SIR WILLIAM

Good evening, Mr. James, have you done with my lady?

RODERICK

I beg your pardon?

SIR WILLIAM

Come, come, sir. I am a man who would rather be known as a cuckold than a fool.

RODERICK

I think, Sir William Cosgrove, you have had too much drink. Your chaplin, Mr. Hunt, has introduced me into the company of your lady to advise me on a religious matter, of which she is a considerable expert.

Sir William Cosgrove greets this line with a yell of laughter. His laugh is not jovial or agreeable, but rather painful and sardonic, and ends in a violent fit of coughing.

SIR WILLIAM

Gentlemen, see this amiable youth! He has been troubled by religious scruples, and has flown for refuge to my chaplin, Mr. Hunt, who has asked for advise from my wife, Lady Cosgrove, and between them both, they are confirming my ingenious young friend in his faith. Did you ever hear of such doctors and such a disciple?

RODERICK

Faith, sir, if I want to learn good principles, it's surely better I should apply for them to your lady, and your chaplin than to you?

SIR WILLIAM

(laughing, but pretty red)

He wants to step into my shoes! He wants to step into my shoes!

Roderick stares at him coldly.

RODERICK

Well, if my intentions are what you think they are -- if I do wish to step into your shoes, what then? I have no other intentions than you had yourself. Lady Cosgrove's wealth may be great, but am I not of a generous nature enough to use it worthily? Her rank is lofty, but not so lofty as my ambition. I will be sworn to muster just as much regard for my Lady Cosgrove as you ever showed her; and if I win her, and wear her when you are dead and gone, corbleu, knight, do you think that it will be the fear of your ghost will deter me?

SIR WILLIAM

Is it not a pleasure, gentlemen, for me, as I am drawing near the goal, to find my home such a happy one; my wife so fond of me, that she is even now thinking of appointing a successor? Isn't it a comfort to see her; like a prudent housewife, getting everything ready for her husband's departure?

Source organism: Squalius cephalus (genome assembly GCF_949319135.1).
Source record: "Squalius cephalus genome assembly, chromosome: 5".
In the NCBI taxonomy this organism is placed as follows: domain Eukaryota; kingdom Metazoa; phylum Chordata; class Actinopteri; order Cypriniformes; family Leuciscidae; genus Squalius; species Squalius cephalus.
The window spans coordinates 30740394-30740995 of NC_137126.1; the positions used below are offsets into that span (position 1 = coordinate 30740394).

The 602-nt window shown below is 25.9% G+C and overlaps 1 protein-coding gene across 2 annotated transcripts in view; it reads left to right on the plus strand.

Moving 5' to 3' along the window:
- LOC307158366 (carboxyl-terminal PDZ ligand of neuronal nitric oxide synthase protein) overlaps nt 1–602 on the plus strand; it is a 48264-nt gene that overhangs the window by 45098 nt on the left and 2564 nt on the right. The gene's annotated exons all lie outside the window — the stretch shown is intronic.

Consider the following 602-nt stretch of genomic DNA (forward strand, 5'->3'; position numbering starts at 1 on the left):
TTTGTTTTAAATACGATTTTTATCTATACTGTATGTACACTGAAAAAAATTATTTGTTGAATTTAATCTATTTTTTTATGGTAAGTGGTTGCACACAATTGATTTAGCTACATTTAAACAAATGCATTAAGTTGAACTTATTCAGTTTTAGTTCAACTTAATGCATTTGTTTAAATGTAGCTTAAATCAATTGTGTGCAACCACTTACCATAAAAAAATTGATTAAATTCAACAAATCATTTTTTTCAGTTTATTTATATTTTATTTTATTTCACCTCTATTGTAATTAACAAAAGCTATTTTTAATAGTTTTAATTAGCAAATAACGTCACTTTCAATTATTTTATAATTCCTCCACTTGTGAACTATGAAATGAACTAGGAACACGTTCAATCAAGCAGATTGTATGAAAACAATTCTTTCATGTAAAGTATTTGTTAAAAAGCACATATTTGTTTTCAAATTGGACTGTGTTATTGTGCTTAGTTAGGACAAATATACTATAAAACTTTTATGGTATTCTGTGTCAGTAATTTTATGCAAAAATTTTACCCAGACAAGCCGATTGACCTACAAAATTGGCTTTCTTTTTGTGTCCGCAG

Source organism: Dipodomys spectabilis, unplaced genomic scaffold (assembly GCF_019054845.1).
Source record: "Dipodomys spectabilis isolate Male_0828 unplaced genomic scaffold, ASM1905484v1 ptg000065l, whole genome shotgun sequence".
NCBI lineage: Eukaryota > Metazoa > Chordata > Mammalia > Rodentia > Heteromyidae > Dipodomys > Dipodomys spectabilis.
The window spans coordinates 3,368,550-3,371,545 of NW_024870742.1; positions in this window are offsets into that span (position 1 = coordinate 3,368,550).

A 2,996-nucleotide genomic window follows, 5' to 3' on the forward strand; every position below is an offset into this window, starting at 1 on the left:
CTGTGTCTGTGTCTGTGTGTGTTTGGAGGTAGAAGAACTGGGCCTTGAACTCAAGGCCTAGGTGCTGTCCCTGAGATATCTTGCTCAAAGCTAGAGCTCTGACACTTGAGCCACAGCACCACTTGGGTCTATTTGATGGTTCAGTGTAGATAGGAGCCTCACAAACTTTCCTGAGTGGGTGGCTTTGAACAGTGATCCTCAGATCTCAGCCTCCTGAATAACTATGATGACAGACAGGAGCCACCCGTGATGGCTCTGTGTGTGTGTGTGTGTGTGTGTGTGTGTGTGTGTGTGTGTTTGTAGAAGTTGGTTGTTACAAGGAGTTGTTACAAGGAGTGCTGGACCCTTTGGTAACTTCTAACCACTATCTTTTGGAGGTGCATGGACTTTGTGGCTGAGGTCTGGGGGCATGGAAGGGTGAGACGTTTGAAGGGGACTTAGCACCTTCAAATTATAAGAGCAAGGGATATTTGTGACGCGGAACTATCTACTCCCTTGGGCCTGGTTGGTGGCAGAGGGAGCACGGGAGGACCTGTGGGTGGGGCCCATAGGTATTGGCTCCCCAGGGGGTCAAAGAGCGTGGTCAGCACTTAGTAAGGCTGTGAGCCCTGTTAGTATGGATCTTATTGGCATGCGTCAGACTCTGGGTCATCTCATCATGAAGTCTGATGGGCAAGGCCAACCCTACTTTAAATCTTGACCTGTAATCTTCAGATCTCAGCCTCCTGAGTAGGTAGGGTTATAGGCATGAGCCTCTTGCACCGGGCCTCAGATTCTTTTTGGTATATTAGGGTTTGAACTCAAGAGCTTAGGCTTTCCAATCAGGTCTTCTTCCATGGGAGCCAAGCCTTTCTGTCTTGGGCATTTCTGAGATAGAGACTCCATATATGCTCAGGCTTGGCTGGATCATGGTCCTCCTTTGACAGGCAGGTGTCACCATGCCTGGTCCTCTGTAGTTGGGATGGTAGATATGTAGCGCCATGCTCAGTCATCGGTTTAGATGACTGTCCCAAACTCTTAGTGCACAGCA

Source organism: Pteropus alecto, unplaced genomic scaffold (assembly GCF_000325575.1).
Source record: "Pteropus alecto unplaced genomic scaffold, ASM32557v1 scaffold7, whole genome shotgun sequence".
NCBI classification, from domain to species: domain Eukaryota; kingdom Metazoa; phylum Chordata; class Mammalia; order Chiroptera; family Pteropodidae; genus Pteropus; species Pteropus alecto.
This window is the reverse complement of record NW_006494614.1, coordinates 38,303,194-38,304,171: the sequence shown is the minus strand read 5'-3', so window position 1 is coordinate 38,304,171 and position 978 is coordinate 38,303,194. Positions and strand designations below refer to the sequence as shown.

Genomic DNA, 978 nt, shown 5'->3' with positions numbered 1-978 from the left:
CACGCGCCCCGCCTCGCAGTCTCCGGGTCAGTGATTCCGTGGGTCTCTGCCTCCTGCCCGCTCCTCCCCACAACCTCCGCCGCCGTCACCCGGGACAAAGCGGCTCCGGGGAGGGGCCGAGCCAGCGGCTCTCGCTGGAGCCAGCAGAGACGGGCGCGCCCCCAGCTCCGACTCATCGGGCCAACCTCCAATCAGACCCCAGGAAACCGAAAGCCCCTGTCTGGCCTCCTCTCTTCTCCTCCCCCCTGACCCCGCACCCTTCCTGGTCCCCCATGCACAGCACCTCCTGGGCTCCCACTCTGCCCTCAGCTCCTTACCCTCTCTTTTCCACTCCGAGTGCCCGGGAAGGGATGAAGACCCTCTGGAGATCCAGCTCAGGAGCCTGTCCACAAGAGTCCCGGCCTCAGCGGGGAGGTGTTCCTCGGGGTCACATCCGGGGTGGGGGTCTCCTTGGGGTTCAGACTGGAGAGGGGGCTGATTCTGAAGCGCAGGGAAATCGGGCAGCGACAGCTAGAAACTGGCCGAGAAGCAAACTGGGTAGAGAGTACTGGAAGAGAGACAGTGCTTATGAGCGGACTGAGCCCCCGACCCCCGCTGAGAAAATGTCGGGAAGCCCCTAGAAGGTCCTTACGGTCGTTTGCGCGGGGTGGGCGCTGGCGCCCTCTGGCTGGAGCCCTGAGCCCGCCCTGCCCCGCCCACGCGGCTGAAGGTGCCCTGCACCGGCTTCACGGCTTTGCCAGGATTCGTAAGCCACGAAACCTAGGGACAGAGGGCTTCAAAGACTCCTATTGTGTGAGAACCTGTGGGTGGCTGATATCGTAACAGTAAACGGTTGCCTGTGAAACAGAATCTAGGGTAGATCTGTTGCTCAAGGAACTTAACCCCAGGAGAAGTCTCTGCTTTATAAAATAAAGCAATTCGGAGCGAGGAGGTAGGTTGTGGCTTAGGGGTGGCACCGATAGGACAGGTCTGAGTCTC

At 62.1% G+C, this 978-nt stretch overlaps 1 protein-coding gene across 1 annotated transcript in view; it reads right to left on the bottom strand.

RODERICK

I hope that you are not thinking of leaving us soon, knight?

SIR WILLIAM

Not so soon, my dear, as you may fancy perhaps. Why, man, I have been given over many times these four years, and there was always a candidate or two waiting to apply for the situation. Who knows how long I may keep you waiting.

RODERICK

Sir, let those laugh that win.

SIR WILLIAM

I am sorry for you Mr. James. I'm grieved to keep you or any gentleman waiting. Had you not better to arrange with my doctor or get the cook to flavor my omelette with arsenic? What are the odds, gentlemen, that I don't live to see Mr. James hang yet?

There is laughter around the table, and Sir William starts dealing the cards.

VOICE

Dies at Spa, in the Kingdom of Belgium, the Right Honorable Sir William Cosgrove, Knight of the Bath, Member of Parliament for Cosgrove and Devonshire and many years His Majesty's representative at various European courts. He hath left behind him a name which is endeared to all his friends for his manifold virtues and talents, a reputation justly acquired in the service of His Majesty, and an inconsolable widow to deplore his loss.

Sir Williams keels over dead.

INT. CHURCH - DAY

The wedding of Roderick and the Countess. The service is preformed by Reverend Hunt, her ladyship's chaplain.

RODERICK (V.O.)

A year from that day, on the fifteenth of May, in the year 1773, I had the honor and happiness to lead to the altar Victoria, Countess of Cosgrove, widow of the late Right Honorable Sir William Cosgrove, K.B. I had procured His Majesty's gracious permission to add the name of my lovely lady to my own, and, henceforward, assumed the title of James Cosgrove.

EXT. A GARDEN - LONDON - DAY

The Wedding reception.

Roderick and the Countess are approached by young Lord Brookside, aged 12.

COUNTESS

My Lord Brookside, come and embrace your papa!

Brookside walks slowly towards them, and shakes his fist in Roderick's face.

BROOKSIDE

He, my father! I would as soon call one of your ladyship's footmen, papa!

Roderick laughs, as the Countess unsuccessfully tries to get the boy to shake hands.

COUNTESS

Lord Brookside, you have offended your father.

BROOKSIDE

Mother, you have offended my father.

RODERICK (V.O.)

It was a declaration of war to me, as I saw at once; though I declare I was willing enough to have lived with him on terms of friendliness. But as men serve me, I serve them. Who can blame me for my after-quarrels with this young reprobate, or lay upon my shoulders the evils which afterwards befell?